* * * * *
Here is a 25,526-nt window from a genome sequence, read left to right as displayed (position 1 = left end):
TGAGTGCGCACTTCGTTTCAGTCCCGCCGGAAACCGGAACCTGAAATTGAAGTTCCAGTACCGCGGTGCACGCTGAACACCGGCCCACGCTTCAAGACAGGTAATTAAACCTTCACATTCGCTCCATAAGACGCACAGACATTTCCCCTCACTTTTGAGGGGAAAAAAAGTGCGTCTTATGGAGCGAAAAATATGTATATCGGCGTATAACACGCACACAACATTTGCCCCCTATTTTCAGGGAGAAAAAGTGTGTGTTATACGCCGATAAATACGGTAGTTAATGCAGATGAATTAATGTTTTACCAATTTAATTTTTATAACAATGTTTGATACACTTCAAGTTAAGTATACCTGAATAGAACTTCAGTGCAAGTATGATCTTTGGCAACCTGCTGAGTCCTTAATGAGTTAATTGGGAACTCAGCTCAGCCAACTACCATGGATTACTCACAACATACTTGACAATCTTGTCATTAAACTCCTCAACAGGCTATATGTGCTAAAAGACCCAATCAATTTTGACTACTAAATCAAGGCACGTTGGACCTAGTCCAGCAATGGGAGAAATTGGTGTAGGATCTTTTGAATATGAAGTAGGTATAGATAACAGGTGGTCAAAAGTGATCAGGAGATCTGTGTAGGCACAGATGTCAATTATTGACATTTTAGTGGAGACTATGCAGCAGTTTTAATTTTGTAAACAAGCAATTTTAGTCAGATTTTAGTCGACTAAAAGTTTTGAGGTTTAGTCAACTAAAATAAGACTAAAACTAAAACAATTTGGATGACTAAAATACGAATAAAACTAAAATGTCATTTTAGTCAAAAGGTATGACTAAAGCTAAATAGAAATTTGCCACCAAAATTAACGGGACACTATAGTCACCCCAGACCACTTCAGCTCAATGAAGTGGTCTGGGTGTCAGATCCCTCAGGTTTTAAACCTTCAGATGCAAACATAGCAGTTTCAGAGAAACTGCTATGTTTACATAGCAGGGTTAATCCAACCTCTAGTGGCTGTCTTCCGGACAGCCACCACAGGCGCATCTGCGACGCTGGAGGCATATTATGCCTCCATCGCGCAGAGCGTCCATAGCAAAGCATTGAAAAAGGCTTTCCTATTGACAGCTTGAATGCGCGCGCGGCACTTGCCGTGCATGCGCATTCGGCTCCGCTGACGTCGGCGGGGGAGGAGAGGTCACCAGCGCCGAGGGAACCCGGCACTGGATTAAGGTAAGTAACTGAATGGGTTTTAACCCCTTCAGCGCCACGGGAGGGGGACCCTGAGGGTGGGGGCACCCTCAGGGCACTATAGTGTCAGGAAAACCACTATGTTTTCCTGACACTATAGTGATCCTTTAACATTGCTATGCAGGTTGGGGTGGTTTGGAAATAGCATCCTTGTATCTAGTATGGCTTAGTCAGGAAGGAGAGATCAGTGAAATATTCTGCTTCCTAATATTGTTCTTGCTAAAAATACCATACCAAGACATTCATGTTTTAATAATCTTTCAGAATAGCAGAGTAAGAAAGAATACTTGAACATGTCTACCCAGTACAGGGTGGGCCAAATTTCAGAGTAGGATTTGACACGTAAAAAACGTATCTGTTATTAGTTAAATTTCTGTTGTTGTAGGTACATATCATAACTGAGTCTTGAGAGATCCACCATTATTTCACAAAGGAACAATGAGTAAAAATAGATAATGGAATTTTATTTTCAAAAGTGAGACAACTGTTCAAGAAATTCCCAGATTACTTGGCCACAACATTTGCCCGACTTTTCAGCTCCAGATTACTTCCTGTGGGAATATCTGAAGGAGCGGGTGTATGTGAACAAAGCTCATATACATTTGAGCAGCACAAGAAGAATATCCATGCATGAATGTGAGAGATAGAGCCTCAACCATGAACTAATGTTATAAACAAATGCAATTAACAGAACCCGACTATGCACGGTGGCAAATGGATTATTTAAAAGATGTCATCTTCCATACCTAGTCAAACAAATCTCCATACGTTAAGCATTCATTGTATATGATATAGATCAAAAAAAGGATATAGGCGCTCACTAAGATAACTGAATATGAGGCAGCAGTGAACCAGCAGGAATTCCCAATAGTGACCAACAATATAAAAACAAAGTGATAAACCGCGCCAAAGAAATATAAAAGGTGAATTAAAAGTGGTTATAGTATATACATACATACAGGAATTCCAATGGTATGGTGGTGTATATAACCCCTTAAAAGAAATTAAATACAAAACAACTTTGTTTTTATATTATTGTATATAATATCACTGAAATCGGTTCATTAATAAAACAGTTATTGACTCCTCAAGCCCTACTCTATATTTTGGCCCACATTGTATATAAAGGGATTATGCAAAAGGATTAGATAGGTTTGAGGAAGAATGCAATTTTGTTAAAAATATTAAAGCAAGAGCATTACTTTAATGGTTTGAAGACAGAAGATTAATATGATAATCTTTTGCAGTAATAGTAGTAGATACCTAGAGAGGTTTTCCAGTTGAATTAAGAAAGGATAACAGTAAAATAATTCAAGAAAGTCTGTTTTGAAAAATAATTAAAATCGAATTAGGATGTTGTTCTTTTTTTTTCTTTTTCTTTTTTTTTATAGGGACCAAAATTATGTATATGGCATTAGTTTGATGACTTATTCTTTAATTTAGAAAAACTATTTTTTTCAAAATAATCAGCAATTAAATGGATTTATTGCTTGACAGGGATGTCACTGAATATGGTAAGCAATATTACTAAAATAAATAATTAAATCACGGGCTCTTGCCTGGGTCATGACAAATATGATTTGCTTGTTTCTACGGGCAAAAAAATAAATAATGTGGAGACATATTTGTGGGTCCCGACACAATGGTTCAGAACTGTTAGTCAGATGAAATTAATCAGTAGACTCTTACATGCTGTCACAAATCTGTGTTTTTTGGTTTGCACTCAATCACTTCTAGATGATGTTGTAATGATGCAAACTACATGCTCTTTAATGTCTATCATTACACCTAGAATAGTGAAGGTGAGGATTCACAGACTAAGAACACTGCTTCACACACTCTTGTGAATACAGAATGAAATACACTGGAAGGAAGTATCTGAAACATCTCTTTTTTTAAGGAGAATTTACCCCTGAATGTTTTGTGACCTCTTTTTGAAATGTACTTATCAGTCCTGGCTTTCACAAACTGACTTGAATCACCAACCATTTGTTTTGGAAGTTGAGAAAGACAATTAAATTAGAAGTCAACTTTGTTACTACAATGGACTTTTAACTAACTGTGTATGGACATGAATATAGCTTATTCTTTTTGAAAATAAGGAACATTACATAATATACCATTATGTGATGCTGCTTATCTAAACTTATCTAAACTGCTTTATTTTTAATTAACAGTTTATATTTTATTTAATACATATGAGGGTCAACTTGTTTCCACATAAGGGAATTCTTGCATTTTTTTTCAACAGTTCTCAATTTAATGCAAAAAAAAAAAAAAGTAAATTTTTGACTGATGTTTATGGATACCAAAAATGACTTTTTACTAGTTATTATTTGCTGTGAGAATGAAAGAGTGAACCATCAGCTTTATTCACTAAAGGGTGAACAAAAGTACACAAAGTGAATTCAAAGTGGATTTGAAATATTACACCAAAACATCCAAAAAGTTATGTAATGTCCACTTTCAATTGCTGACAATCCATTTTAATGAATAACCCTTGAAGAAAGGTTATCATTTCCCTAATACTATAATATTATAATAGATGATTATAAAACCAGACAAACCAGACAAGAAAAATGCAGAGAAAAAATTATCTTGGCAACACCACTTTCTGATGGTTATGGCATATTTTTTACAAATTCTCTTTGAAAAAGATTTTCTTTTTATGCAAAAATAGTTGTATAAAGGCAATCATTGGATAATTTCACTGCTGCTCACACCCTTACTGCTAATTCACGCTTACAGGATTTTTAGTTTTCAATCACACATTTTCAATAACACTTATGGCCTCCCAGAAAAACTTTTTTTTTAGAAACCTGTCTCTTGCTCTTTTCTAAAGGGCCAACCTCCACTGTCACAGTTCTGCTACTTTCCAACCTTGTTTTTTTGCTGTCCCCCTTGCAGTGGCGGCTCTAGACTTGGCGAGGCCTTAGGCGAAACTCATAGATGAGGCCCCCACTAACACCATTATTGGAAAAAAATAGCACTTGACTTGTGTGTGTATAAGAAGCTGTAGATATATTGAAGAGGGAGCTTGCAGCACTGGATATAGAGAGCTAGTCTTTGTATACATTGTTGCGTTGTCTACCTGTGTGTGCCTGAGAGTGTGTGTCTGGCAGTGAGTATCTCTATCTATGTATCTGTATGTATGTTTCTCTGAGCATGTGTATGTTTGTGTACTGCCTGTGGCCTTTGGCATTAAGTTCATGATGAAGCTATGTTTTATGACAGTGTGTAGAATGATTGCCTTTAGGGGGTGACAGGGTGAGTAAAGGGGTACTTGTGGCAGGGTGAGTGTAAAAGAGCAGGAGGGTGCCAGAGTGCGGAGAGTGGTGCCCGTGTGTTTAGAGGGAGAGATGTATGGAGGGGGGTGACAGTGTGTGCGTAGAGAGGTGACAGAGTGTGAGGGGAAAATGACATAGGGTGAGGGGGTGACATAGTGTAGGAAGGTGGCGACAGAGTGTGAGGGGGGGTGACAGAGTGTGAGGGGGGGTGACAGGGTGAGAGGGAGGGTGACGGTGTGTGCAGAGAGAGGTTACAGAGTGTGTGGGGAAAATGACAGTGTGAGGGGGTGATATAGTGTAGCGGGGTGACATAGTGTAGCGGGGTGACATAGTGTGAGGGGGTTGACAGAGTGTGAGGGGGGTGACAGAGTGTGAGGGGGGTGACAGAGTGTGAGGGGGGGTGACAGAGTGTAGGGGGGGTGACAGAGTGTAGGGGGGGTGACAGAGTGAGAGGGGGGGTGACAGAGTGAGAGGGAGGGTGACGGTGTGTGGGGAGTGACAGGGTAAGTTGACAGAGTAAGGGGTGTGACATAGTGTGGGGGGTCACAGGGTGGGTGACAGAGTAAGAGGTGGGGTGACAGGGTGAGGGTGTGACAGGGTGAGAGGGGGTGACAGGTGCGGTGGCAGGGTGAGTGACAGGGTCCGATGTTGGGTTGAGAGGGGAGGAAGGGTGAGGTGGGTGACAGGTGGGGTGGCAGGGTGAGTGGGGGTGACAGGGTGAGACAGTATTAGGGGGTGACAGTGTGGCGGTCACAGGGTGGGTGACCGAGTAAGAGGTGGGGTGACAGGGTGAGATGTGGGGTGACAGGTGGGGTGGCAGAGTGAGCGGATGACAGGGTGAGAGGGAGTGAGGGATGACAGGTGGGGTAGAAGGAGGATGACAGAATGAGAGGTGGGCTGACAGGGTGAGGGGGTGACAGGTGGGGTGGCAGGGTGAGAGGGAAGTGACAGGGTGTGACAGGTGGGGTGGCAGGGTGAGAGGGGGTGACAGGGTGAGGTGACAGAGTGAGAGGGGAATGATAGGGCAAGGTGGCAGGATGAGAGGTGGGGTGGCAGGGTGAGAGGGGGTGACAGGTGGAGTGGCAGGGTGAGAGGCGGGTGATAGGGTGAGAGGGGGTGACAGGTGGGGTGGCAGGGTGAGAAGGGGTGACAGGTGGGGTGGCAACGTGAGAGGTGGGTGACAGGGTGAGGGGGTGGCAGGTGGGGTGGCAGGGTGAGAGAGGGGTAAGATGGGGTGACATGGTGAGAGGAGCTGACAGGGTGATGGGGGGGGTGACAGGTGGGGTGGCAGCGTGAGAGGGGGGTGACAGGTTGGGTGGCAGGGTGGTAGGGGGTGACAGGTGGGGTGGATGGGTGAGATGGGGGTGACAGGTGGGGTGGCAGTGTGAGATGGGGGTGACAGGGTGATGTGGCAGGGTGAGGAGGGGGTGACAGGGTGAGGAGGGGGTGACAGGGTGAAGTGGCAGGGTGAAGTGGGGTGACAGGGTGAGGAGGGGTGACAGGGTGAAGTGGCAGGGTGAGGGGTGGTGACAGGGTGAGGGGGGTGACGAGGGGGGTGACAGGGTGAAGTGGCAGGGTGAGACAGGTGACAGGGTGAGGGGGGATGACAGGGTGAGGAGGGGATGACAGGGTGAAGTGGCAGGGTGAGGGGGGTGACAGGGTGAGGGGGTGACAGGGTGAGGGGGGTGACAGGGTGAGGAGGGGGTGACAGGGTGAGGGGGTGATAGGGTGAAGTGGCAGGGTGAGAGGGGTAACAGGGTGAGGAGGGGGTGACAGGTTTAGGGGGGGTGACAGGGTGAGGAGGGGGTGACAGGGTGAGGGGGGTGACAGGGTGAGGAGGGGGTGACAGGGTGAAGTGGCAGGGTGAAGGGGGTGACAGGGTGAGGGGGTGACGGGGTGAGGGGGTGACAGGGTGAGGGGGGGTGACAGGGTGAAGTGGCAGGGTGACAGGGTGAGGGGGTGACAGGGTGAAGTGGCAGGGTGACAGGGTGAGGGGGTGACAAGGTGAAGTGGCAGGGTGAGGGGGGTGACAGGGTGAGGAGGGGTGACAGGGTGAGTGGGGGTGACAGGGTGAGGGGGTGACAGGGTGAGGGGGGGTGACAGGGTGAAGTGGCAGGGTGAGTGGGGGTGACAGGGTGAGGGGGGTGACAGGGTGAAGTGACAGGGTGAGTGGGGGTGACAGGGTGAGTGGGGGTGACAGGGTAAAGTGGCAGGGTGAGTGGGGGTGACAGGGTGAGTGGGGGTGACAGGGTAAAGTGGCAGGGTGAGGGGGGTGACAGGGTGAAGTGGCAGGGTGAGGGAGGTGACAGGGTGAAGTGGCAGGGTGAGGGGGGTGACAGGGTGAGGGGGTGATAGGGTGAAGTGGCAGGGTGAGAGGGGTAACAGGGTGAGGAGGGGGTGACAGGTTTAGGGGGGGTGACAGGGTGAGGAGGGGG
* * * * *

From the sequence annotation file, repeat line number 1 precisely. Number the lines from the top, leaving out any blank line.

Here is a 25,526-nt window from a genome sequence, read left to right as displayed (position 1 = left end):